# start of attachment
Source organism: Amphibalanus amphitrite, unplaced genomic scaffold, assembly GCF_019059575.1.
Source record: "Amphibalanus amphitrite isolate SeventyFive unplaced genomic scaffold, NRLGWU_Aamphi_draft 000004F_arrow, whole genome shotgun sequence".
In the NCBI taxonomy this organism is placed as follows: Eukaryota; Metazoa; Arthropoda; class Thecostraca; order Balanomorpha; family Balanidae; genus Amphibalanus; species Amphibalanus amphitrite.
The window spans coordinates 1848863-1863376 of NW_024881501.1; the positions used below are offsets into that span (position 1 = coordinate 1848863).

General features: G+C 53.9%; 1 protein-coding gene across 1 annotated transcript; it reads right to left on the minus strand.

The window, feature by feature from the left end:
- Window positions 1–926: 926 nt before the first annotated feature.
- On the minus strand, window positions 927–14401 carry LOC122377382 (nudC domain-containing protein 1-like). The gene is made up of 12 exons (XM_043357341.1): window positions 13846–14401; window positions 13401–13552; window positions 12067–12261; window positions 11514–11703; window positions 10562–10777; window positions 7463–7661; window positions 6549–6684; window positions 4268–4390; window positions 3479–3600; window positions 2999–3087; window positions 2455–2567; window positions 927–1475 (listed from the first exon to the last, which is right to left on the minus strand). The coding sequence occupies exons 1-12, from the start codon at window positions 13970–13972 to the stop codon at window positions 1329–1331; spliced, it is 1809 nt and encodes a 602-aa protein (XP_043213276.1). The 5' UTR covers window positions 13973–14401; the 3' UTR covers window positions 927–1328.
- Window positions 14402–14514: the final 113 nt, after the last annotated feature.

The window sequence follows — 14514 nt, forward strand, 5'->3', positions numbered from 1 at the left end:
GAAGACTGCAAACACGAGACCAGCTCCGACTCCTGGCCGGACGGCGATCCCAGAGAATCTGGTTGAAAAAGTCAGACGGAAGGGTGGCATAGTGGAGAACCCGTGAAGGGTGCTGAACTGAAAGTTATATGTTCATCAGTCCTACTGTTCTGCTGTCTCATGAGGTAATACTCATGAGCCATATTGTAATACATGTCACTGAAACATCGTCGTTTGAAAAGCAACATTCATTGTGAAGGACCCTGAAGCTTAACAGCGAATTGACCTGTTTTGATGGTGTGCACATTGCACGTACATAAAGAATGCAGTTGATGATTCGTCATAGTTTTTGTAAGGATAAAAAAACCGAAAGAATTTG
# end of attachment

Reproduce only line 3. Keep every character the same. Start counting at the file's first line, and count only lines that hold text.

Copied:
In the NCBI taxonomy this organism is placed as follows: Eukaryota; Metazoa; Arthropoda; class Thecostraca; order Balanomorpha; family Balanidae; genus Amphibalanus; species Amphibalanus amphitrite.